Podcasts in the Classroom

Learn how to set up, use, and create podcasts in the classroom along with some of our favorite kid-friendly podcasts to listen to!

image of kids with headphones on

What is a Podcast & Why Listen to a Podcast in the Classroom?

A podcast is an audio program you download and listen to on a mobile or digital device. So basically talk radio on your phone or tablet. Podcasts can be purchased, downloaded for free, or streamed on various Podcasting app.

You can find kid friendly podcasts on the following free apps:

There are many other podcast apps, but not all are marked for kids. Pay attention to the age suggestion of the app. In the above list, they are all rated for 4+. While Google Podcasts and Stitcher are other favorites, they are marked for teens so would be more appropriate for a middle or highschool use.

The benefits of listening to podcasts in the classroom are similar to those listening to reading. From this Common Sense Media article, “Listening to stories helps kids build vocabulary, improve reading skills, and even become more empathetic.”

Setting Up for Podcasts in the Classroom

Think of a podcast as a modern “listening center.” You can set it a podcast station for multiple students to share one device, play a podcast whole group, or if you are 1:1, have students select and choose their own podcasts.

If you set up a podcast center, be sure to use a headphone splitter so multiple headphones can connect to one device. You can find headphone splitters that connect up to 5 devices like this headphone splitter for under $10. {affiliate link}.

You will also want to explore various headphone storage options. I put together some headphone buying, storage, and display tips in this post.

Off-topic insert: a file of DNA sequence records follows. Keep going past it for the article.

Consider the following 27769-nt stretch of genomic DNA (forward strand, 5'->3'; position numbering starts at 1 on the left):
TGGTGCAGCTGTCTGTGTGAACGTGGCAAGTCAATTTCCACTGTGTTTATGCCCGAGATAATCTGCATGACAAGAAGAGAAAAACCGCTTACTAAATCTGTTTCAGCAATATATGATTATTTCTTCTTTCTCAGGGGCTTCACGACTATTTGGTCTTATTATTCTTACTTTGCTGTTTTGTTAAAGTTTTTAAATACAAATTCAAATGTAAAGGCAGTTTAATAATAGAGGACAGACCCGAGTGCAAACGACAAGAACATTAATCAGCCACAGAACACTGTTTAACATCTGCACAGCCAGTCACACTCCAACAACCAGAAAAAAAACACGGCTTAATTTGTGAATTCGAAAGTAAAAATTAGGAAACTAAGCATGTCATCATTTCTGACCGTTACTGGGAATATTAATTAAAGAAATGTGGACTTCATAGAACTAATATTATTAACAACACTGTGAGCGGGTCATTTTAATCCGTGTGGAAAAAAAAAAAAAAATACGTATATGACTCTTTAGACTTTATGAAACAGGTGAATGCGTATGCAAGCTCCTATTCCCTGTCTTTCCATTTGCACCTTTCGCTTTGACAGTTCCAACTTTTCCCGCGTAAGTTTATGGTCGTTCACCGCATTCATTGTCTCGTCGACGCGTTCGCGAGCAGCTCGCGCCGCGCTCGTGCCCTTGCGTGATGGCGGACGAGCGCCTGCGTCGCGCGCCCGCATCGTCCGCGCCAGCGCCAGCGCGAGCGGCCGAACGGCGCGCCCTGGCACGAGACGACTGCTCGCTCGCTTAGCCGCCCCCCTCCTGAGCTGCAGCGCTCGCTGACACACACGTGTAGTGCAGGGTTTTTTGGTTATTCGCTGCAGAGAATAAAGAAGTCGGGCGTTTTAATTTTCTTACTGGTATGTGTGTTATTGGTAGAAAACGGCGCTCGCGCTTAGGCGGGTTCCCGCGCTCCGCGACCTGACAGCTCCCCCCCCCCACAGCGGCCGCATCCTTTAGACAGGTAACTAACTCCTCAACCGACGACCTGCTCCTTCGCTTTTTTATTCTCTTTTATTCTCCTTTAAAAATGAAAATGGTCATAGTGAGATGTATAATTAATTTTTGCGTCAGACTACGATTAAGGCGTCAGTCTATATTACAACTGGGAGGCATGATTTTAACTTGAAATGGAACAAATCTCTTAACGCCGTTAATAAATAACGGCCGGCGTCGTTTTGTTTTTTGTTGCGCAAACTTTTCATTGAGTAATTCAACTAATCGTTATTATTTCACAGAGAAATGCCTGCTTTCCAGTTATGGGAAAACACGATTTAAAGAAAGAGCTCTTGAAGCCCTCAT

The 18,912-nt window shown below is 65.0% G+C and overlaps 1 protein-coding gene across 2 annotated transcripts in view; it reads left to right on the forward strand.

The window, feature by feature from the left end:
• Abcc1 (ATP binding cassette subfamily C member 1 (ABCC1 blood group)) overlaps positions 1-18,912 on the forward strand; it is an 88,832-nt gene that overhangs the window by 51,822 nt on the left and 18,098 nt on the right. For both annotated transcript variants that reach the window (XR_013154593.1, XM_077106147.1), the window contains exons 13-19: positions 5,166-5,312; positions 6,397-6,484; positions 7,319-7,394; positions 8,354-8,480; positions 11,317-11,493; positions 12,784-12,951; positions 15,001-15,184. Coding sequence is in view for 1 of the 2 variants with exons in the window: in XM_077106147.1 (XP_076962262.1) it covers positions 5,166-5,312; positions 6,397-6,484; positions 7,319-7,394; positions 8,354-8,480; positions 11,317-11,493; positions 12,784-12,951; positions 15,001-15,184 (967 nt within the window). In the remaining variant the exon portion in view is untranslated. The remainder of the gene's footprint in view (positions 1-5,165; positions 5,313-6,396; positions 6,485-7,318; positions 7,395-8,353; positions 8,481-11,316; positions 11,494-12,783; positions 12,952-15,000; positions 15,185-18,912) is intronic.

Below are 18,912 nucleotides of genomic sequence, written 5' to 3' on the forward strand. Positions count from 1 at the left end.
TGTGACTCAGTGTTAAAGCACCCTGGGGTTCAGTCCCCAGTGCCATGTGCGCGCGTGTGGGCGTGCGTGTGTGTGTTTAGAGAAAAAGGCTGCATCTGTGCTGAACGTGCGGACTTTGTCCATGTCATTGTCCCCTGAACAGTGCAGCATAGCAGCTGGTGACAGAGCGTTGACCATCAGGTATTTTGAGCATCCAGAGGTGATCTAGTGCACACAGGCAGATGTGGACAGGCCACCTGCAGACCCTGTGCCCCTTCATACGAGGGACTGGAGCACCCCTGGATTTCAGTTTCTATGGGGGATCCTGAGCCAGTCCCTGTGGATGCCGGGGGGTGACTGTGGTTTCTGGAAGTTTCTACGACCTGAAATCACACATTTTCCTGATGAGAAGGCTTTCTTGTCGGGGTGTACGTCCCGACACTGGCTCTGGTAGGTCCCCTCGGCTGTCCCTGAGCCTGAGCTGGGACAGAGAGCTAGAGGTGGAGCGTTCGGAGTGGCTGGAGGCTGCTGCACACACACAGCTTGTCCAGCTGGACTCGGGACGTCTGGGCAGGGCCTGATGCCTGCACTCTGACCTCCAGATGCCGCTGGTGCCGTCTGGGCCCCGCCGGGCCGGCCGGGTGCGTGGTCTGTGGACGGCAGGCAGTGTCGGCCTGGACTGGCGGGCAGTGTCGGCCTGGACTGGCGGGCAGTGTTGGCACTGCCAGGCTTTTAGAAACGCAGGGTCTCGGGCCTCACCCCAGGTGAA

I love the graphic organizers that Miss West Best created for her classroom. They can work for most podcasts and help students organize their thinking before, during, and after listening.

Ashley from Teach Create Motivate uses these bookmark/pamphlets to keep students on task during their podcast center.

Elementary Einsteins uses podcasts as part of her Daily 5 Routine.

Shaunda Wasik from Upper Elementary Adventures has students unwind at the end of the day with the 6 Minutes Podcast (highly recommend this one or scroll down for more kid-friendly podcasts).

Choosing Podcasts for Your Classroom

Podcasts like any form of entertainment are subjective. There are some that are better than others and of course some that students will like as a matter of preference. I recommend allowing some student voice and choice as you narrow down the ones that students can access.

Ashely Bible holds a podcast tasting to introduce new ones to her class!

Or have students add recommendations and review to a bulletin board that all students can reference like Annette Franco set up for her class.

You can find large lists of recommendations by age here and here, but if you just need a handful to get started, you will notice that these show up on most recommendation lists:

  • Brains On
  • Tumble
  • 6 Minutes
  • Smash Boom Best
  • Eleanor Amplified
  • Ear Snacks
  • Wow of the World

You will also want to note how many ads run during the podcasts you have available to kids and if the podcast is serialized (or can kids listen to any episode).

Creating Podcasts

You can take it one step further and have kids create their own podcast! By far the easiest app to accomplish this is the Anchor App because students can record and publish their podcast through it.

John Sowash walks through the entire process using Anchor in the video below:

Anchor is for students 13+ so students would need to use the teacher’s account with an adult. Learn more about using Anchor to record a podcast here.

I recommend using a microphone. My favorite somewhat affordable option for the classroom is the Snowball microphone.

I learned about this mic from The Techie Teacher; she has other recommendations in this post.

Next, set up a designated quiet area in the classroom or hallway. My Recording Poster set is perfect to display for recording reminders.

I love the recording area by Sprout Classrooms.

I have more classroom recording suggestions here.

NPR has a very thorough podcast guide and resource list for helping students get started creating a podcast. There are printables and lesson plans, too.

Have you used podcasts in the classroom? What podcasts do you recommend for kids. Any other tips for creating or using podcasts? Reach out to me on social media @erintegration.

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